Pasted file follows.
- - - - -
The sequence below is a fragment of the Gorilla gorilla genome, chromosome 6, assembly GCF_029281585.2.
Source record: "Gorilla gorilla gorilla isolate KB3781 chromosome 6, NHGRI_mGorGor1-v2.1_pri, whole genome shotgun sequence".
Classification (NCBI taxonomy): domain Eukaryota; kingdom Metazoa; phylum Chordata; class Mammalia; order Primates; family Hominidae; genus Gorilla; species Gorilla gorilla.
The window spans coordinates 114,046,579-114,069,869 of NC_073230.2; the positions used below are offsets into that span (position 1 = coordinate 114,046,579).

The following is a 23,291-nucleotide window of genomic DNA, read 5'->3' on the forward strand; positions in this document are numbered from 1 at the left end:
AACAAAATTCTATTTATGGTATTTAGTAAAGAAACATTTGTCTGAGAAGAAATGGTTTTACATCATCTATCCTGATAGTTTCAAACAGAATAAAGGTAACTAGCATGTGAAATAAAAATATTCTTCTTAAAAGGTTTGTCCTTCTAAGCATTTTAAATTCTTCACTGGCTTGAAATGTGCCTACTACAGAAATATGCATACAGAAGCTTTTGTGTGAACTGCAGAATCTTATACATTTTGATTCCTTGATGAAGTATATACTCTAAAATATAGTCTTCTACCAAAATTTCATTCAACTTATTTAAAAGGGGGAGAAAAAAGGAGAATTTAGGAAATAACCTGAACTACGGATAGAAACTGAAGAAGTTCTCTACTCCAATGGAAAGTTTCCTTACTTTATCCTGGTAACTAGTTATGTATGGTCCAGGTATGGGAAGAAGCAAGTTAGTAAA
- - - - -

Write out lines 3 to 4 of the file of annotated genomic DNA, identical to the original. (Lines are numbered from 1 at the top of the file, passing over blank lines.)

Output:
Classification (NCBI taxonomy): domain Eukaryota; kingdom Metazoa; phylum Chordata; class Mammalia; order Primates; family Hominidae; genus Gorilla; species Gorilla gorilla.
The window spans coordinates 114,046,579-114,069,869 of NC_073230.2; the positions used below are offsets into that span (position 1 = coordinate 114,046,579).